In a move designed to win more political clout for auto parts suppliers, a major trade group representing parts makers will release a study today that found the industry employs more Americans than any other manufacturing sector, accounting for 4.5 million jobs.
The study, conducted for the Motor & Equipment Manufacturers Association by the Center for Automotive Research in Ann Arbor, found that motor vehicle parts suppliers directly employ 783,100 U.S. workers and that each of those jobs bolsters the economy by creating an additional 4.7 jobs.
The 103-year-old association says it hopes to use the findings to lobby lawmakers on the sector's behalf and tackle issues on Capitol Hill such as high health care and raw materials costs that are burdening the auto industry.
"We usually get thrown into the numbers with the car companies," said MEMA CEO and President Robert McKenna. "They talk about their direct employees plus who their parts suppliers are. Well, our organization represents the parts suppliers, and we felt we needed to have our voice recognized and have a seat at the table, particularly in Washington."
The study used government employment data for 2004, the most recent figures available.
Results of the study, which North Carolina-based MEMA says is the first to measure the economic impact of auto parts suppliers, will be released today during the annual Automotive News World Congress at the Hyatt Regency in Dearborn.
"It's the largest manufacturing industry, and most people don't really realize that," McKenna said. "We knew the number was big, but frankly (the study) even surprised us a little bit."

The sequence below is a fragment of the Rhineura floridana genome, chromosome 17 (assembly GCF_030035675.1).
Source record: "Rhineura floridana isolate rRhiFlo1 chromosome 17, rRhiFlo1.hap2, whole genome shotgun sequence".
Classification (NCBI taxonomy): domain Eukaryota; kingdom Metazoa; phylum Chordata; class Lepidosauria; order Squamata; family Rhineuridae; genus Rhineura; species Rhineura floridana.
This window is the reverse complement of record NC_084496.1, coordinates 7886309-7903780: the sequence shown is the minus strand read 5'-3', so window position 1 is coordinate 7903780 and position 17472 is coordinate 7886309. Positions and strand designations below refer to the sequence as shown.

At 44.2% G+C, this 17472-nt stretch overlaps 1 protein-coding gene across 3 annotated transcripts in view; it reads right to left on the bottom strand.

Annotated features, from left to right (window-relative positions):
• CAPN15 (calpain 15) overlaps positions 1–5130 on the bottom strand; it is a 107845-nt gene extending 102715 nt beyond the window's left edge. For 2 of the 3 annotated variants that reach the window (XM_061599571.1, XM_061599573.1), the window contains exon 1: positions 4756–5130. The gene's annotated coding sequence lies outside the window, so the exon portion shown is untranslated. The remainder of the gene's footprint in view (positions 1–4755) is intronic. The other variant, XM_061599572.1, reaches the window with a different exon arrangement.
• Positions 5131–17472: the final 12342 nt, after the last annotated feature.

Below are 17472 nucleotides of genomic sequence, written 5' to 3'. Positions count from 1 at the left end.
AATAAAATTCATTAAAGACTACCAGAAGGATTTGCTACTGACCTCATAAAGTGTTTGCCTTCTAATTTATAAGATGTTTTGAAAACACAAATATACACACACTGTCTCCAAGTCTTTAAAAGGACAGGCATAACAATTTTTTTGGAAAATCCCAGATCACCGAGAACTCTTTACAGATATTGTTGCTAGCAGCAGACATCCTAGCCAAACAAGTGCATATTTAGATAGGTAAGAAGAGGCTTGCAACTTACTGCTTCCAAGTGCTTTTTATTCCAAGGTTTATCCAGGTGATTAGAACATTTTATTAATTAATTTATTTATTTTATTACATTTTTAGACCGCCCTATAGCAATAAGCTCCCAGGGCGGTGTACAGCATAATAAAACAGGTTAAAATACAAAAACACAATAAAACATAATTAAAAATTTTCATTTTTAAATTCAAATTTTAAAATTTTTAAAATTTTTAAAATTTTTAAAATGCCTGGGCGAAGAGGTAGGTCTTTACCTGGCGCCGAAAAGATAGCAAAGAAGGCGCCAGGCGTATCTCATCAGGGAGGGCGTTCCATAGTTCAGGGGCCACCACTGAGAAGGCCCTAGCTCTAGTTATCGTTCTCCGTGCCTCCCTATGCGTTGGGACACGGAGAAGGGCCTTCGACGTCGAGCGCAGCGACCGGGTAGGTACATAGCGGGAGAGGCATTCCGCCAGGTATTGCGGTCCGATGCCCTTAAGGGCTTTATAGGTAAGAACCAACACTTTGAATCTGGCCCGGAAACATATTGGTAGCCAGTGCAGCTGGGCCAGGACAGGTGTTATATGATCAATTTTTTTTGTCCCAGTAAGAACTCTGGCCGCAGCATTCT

The study comes at a critical time for U.S. auto suppliers, which are facing challenges from global competition even as they lose business from domestic automakers that are steadily losing U.S. market share.
Last year, auto executives from General Motors Corp., Ford Motor Co. and DaimlerChrysler AG's Chrysler Group met with President Bush in an effort to win Washington's help in dealing with key manufacturing issues, and to address the auto industry's concerns about health care, fair trade and alternative energy.
But in many cases, auto suppliers, which are smaller than carmakers, have been more exposed to the cost pressures. Soaring health care costs spurred MEMA to conduct the study.
"In Washington, the only thing that really matters are votes," McKenna said. "The more people that you can represent, the more they're going to listen to you."
Kim Hill, associate director of economics in the business group at the Center for Automotive Research, said the study takes into account growth in the southern United States, where foreign automakers have built plants and suppliers have followed. But it does not reflect jobs lost since 2004 as the parts industry restructures amid struggles at Detroit automakers. Hill said what's most significant is jobs the industry creates.
"This just gives you a snapshot at one point in time," he said. "The multiplier effect is really the key number."
In a speech at the Automotive News World Congress on Tuesday, Tim Leuliette, chairman and CEO of Metaldyne Corp. in Plymouth, commented on Washington's lack of knowledge about the industry.
"I've spent quite a bit of time in Washington in the last year, and I am truly amazed at how little they know about the supplier network," Leuliette said, according to a copy of his speech.
Congressional members said the MEMA study could be a good start toward touting the industry's importance.
"Certainly, with $200 billion in production, nearly 800,000 directly employed and $4.5 billion in indirect production, these are huge numbers and they should point them out," U.S. Rep. Joe Knollenberg, R-Bloomfield Township, said Monday. He represents dozens of large auto suppliers, including Troy-based Delphi Corp.
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